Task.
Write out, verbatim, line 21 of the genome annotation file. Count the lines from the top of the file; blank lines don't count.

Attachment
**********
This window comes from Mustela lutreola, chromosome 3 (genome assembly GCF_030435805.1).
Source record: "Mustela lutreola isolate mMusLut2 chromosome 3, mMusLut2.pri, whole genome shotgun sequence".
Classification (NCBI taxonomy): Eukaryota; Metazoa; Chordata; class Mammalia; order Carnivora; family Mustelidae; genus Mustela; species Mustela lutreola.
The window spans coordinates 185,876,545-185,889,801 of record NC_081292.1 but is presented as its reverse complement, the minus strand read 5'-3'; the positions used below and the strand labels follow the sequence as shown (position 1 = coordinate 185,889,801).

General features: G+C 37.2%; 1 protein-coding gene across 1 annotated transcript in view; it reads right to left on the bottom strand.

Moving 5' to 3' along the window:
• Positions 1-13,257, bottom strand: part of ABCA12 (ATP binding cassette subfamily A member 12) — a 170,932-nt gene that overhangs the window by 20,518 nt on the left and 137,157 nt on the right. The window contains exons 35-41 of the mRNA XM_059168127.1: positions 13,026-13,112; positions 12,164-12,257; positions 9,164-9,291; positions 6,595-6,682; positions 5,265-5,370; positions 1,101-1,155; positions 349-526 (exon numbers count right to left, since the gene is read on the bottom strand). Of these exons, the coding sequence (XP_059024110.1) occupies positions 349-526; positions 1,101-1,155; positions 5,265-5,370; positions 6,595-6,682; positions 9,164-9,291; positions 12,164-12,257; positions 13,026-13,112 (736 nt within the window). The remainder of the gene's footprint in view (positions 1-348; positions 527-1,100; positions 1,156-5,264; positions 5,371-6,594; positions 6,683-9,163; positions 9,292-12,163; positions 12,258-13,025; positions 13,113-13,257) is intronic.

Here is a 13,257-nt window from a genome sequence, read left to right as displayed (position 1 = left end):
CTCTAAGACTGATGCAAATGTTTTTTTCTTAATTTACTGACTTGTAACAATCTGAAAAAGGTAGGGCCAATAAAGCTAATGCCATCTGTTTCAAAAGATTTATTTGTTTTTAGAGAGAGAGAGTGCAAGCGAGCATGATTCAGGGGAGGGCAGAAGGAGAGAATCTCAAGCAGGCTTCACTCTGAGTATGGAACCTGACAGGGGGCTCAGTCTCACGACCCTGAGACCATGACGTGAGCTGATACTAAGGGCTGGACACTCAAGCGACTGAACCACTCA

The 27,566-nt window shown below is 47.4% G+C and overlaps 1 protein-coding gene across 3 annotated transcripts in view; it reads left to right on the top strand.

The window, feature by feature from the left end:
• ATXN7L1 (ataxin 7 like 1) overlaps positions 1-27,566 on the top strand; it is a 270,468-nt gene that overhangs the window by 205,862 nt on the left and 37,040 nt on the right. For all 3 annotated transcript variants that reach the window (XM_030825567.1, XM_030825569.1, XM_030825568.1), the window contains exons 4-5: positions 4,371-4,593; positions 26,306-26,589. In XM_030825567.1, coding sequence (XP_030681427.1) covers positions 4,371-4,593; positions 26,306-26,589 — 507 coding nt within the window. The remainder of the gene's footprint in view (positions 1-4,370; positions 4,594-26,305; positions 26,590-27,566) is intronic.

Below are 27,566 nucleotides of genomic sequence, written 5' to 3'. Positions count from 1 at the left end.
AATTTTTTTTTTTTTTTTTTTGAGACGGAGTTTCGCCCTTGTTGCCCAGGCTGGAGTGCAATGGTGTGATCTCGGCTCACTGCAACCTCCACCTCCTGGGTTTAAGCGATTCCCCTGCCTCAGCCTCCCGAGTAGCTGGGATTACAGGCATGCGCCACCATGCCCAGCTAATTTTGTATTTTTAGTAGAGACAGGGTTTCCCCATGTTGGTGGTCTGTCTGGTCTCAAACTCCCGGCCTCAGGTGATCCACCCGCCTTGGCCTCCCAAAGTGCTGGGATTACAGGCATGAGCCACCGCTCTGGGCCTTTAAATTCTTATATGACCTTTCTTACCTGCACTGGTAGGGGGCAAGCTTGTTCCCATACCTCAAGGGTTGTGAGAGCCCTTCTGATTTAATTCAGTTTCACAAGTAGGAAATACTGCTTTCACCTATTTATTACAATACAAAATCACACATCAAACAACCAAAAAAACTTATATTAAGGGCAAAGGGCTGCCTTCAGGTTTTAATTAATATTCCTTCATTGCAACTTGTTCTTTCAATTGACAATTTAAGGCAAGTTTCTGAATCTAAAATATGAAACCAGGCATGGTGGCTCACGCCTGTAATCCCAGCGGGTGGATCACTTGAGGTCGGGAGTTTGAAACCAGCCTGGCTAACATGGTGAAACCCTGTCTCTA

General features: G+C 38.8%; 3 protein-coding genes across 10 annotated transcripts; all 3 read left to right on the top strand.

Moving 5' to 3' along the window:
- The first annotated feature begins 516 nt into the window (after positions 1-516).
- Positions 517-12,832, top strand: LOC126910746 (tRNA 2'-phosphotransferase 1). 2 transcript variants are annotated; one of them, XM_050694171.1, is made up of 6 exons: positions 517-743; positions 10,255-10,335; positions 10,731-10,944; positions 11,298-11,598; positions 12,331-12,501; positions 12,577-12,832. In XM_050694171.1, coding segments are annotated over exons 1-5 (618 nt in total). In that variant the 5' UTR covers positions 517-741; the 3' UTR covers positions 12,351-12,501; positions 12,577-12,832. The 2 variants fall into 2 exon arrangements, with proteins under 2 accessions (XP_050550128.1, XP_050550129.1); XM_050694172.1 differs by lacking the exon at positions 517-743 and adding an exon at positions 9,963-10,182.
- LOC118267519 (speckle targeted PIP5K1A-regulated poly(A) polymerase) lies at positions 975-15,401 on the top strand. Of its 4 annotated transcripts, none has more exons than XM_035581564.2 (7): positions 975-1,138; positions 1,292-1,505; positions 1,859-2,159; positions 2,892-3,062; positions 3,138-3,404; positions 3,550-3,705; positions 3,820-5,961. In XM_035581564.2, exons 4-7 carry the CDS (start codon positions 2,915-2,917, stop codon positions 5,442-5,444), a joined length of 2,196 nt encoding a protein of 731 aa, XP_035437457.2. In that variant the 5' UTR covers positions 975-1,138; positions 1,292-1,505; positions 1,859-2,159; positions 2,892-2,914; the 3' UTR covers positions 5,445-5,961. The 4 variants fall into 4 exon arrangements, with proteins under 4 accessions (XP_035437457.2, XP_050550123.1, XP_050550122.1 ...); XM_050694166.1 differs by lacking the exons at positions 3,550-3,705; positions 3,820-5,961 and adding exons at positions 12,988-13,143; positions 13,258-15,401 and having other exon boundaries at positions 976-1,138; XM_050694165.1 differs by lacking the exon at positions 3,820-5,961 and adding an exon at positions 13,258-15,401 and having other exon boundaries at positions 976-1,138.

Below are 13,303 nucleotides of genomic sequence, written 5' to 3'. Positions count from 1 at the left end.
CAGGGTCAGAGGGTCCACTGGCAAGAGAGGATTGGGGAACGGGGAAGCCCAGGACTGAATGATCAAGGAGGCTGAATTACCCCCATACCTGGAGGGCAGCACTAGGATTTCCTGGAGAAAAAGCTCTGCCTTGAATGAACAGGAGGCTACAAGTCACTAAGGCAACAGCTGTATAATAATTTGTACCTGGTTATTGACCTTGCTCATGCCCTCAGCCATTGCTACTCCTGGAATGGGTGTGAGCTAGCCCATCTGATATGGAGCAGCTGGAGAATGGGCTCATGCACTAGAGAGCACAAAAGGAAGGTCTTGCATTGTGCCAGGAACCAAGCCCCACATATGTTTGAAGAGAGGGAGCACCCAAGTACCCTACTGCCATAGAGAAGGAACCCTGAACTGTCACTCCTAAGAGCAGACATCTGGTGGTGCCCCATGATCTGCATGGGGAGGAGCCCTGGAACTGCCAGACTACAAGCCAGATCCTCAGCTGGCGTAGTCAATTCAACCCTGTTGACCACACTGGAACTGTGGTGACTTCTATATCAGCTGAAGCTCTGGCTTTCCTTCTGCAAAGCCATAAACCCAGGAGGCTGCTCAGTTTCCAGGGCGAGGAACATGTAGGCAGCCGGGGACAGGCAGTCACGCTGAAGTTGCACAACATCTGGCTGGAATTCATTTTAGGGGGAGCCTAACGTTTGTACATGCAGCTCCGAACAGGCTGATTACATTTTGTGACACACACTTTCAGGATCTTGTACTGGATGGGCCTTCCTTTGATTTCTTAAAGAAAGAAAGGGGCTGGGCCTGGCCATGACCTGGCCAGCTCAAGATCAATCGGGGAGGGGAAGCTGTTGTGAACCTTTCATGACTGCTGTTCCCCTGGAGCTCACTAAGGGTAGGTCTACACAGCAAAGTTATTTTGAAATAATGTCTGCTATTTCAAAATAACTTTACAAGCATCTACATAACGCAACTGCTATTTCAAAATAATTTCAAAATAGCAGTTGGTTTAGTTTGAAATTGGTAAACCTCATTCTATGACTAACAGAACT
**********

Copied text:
CAGGGTCAGAGGGTCCACTGGCAAGAGAGGATTGGGGAACGGGGAAGCCCAGGACTGAATGATCAAGGAGGCTGAATTACCCCCATACCTGGAGGGCAGCACTAGGATTTCCTGGAGAAAAAGCTCTGCCTTGAATGAACAGGAGGCTACAAGTCACTAAGGCAACAGCTGTATAATAATTTGTACCTGGTTATTGACCTTGCTCATGCCCTCAGCCATTGCTACTCCTGGAATGGGTGTGAGCTAGCCCATCTGATATGGAGCAGCTGGAGAATGGGCTCATGCACTAGAGAGCACAAAAGGAAGGTCTTGCATTGTGCCAGGAACCAAGCCCCACATATGTTTGAAGAGAGGGAGCACCCAAGTACCCTACTGCCATAGAGAAGGAACCCTGAACTGTCACTCCTAAGAGCAGACATCTGGTGGTGCCCCATGATCTGCATGGGGAGGAGCCCTGGAACTGCCAGACTACAAGCCAGATCCTCAGCTGGCGTAGTCAATTCAACCCTGTTGACCACACTGGAACTGTGGTGACTTCTATATCAGCTGAAGCTCTGGCTTTCCTTCTGCAAAGCCATAAACCCAGGAGGCTGCTCAGTTTCCAGGGCGAGGAACATGTAGGCAGCCGGGGACAGGCAGTCACGCTGAAGTTGCACAACATCTGGCTGGAATTCATTTTAGGGGGAGCCTAACGTTTGTACATGCAGCTCCGAACAGGCTGATTACATTTTGTGACACACACTTTCAGGATCTTGTACTGGATGGGCCTTCCTTTGATTTCTTAAAGAAAGAAAGGGGCTGGGCCTGGCCATGACCTGGCCAGCTCAAGATCAATCGGGGAGGGGAAGCTGTTGTGAACCTTTCATGACTGCTGTTCCCCTGGAGCTCACTAAGGGTAGGTCTACACAGCAAAGTTATTTTGAAATAATGTCTGCTATTTCAAAATAACTTTACAAGCATCTACATAACGCAACTGCTATTTCAAAATAATTTCAAAATAGCAGTTGGTTTAGTTTGAAATTGGTAAACCTCATTCTATGACTAACAGAACT